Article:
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Ever wonder what ammunition and its components look like internally? Fogammo.com cut these rounds in half to show you a perspective that you may not have seen before.
DISCLAIMER: Don’t try this at home. These models are for demonstration purposes only and were made by trained professionals.
.223 Remington & 5.56 Nato
“To the naked eye the differences are nearly indistinguishable.”
Bullet weight: 45 to 77 grains.
Bullet style: Various
Velocity: 2750 – 3750 fps
Year Designed: 1964
This popular round was the first to be bifurcated, showing the base internal components of the popular cartridge. The process was as simple as using a hacksaw to bisect and a belt sander to polish. To the naked eye, the differences are nearly indistinguishable aside from annealing of the .223. Some people also say they can see the crimp in the primer pocket of the 5.56.
“Some think the powder looks like worms or sticks.”
Bullet : 125 grain Sierra Jacketed Hollow Point
Velocity: 1090 fps
Year Designed: 1901
This bisection is a .9mm Jacketed Hollow Point round with flake powder held together with super glue. After this self-defense round was cut by a trained professional, the round was polished by hand. Some think that the powder looks like worms or sticks, but it is in fact the flake stacking up on itself to give you an inside view. Designed by Georg Luger, the round is heavily used today by civilians, military, competitive shooters and law enforcement.
“A different approach by only cutting the brass case and displaying the full bullet, primer and powder load.”
Bullet: 168 grain Sierra Hollow Point Boat Tail
Velocity: 2750 fps
Year Designed: 1952
Fogammo.com took a different approach for this model by cutting only the brass case and displaying the full bullet, primer and powder load. A spec amount of powder was used to create the model powder form. An estimated 10% volume was added during the forming process, along with an undetermined amount of air pockets.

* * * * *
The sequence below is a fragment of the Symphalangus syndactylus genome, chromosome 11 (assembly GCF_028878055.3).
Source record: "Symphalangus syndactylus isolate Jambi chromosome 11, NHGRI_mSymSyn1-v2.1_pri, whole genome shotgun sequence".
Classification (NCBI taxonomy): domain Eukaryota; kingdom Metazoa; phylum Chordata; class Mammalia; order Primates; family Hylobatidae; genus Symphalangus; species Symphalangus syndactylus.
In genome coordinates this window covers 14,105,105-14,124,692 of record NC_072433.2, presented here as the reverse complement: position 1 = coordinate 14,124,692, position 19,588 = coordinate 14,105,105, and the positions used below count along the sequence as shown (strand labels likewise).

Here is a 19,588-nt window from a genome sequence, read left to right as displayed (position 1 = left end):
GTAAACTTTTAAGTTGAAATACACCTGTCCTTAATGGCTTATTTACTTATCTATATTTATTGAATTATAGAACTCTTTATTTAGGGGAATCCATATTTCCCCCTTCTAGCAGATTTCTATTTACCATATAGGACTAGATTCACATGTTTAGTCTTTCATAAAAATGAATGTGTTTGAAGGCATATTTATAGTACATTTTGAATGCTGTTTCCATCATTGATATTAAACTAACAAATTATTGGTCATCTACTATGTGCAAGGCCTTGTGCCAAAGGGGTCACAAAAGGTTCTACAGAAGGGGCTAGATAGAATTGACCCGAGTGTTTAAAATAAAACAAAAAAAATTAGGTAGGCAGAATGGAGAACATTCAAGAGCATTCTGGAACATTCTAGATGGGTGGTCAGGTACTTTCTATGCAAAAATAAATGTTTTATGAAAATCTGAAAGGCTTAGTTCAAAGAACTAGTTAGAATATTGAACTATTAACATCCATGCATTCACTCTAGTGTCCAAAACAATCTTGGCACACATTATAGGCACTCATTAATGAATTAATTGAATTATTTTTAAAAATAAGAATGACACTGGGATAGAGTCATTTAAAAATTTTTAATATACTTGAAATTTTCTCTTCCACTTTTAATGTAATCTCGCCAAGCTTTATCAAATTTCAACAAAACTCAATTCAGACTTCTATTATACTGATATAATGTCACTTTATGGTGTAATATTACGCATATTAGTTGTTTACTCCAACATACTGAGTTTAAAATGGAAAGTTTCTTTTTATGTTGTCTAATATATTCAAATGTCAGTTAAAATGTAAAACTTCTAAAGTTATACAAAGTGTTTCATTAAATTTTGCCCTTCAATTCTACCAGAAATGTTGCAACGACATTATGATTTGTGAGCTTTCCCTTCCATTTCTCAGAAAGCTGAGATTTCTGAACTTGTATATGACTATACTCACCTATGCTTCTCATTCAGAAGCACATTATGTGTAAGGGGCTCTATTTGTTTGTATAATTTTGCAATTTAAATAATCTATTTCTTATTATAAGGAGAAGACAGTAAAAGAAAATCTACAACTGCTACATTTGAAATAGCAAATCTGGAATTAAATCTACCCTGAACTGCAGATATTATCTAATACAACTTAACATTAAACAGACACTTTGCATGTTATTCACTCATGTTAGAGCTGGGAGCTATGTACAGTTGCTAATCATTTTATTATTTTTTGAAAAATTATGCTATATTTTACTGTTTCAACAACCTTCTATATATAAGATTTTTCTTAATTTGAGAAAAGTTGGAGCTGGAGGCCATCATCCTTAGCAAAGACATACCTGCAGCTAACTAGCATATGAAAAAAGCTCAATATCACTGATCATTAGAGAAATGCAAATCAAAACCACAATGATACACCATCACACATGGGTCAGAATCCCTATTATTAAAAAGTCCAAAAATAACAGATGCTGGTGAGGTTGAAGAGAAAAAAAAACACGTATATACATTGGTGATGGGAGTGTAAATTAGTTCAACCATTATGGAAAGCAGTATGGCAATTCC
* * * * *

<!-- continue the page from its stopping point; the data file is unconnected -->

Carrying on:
.300 AAC Blackout
“The low amount of powder is due to the round’s subsonic capabilities of traveling below the speed of sound.”
Bullet weight: 220 Grain Sierra Hollow Point Boat Tail
Bullet style: Hollow Point Boat tail
Velocity: 1050 fps
Year Designed: Early 1990s
First designed for special operations groups needing more stopping power, for this model of the .300 BLK a Dremel tool was used to create a pie cut within the bullet and brass case. A measured amount of powder was formed inside the case with super glue, which displays roughly 65% of spec charge. Ever popular with the use of a suppressor, the low amount of powder is due to the round’s subsonic capabilities of traveling below the speed of sound at 1126 feet per second.
“The round was first developed for use in John M. Browning’s 1911 Automatic Colt Pistol.”
Bullet: 230 Grain Berries Bullets. Round Nose
Velocity: 850 fps
Year Designed: 1904
One of the most popular calibers of its time, the round was first developed for use in John M. Browning’s 1911 Automatic Colt Pistol, and is still used today by shooters and military alike. Taking on the artistic eye of a still-life photographer, this picture captures three different stages of the popular .45 ACP round. The powder your see spilling from the pie-cut round is to represent the specifications as if the rounds were loaded properly and not cut in half.
“The round has proven its dominance in nearly every major conflict in the world for over one century.”
Bullet weight: 750 Grains
Bullet style: FMJ
Velocity: 2800 fps
Year Introduced: Late 1910s
Last but most definably not least is the .50 Caliber BMG round, infamous for its use in the M2 machine gun and capable of reaching a maximum ballistic range of 7,000 meters. The round has proven its dominance in nearly every major conflict in the world for over one century. A typical round uses over 225 grains of powder. That’s almost 10 times the amount in a 5.56 NATO round.